Chocolate and Cocoa Recipes By Miss Parloa
Home Made Candy Recipes By Mrs. Janet McKenzie Hill
Cocoa and Chocolate
The term "Cocoa," a corruption of "Cacao," is almost universally used in
English-speaking countries to designate the seeds of the small tropical
tree known to botanists as THEOBROMA CACAO, from which a great variety
of preparations under the name of cocoa and chocolate for eating and
drinking are made. The name "Chocolatl" is nearly the same in most
European languages, and is taken from the Mexican name of the drink,
"Chocolate" or "Cacahuatl." The Spaniards found chocolate in common use
among the Mexicans at the time of the invasion under Cortez in 1519, and
it was introduced into Spain immediately after. The Mexicans not only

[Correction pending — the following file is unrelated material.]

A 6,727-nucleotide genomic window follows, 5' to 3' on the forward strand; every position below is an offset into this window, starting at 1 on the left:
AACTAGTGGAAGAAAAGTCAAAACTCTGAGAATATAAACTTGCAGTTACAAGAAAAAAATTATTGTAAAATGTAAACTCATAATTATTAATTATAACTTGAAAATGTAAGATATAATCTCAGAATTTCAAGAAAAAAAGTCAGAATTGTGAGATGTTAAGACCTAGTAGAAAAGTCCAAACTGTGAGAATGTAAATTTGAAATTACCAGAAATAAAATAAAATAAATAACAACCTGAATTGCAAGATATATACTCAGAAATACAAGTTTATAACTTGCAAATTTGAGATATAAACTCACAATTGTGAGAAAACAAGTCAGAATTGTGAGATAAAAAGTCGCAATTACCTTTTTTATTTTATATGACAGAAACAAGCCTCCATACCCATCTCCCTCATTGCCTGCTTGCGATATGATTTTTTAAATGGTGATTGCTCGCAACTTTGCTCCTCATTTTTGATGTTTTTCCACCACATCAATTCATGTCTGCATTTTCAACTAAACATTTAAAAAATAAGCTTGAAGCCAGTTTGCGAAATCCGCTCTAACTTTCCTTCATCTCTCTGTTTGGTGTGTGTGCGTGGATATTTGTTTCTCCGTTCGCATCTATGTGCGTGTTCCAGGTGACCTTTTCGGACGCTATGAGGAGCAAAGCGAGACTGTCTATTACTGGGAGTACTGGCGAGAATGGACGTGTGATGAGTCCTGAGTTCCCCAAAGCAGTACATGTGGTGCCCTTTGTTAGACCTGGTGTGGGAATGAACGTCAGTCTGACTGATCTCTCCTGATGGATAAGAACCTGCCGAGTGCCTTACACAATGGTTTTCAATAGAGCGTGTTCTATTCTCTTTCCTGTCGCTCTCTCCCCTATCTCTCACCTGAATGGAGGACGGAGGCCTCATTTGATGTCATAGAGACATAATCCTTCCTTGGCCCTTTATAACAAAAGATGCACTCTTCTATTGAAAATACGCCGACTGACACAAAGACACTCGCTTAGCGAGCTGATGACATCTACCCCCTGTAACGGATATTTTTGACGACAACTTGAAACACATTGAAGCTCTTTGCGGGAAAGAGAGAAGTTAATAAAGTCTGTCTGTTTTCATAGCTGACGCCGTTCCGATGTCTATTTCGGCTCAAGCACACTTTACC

used chocolate as a staple article of food, but they used the seeds of
the cacao tree as a medium of exchange.
No better evidence could be offered of the great advance which has been
made in recent years in the knowledge of dietetics than the remarkable
increase in the consumption of cocoa and chocolate in this country. The
amount retained for home consumption in 1860 was only 1,181,054
pounds--about 3-5 of an ounce for each inhabitant. The amount retained
for home consumption for the year ending Dec. 31, 1908, was 93,956,721
pounds--over 16 ounces for each inhabitant.
Although there was a marked increase in the consumption of tea and
coffee during the same period, the ratio of increase fell far below that
of cocoa. It is evident that the coming American is going to be less of
a tea and coffee drinker, and more of a cocoa and chocolate drinker.
This is the natural result of a better knowledge of the laws of health,
and of the food value of a beverage which nourishes the body while it
also stimulates the brain.
Baron von Liebig, one of the best-known writers on dietetics, says:
"It is a perfect food, as wholesome as delicious, a beneficient restorer
of exhausted power; but its quality must be good and it must be
carefully prepared. It is highly nourishing and easily digeste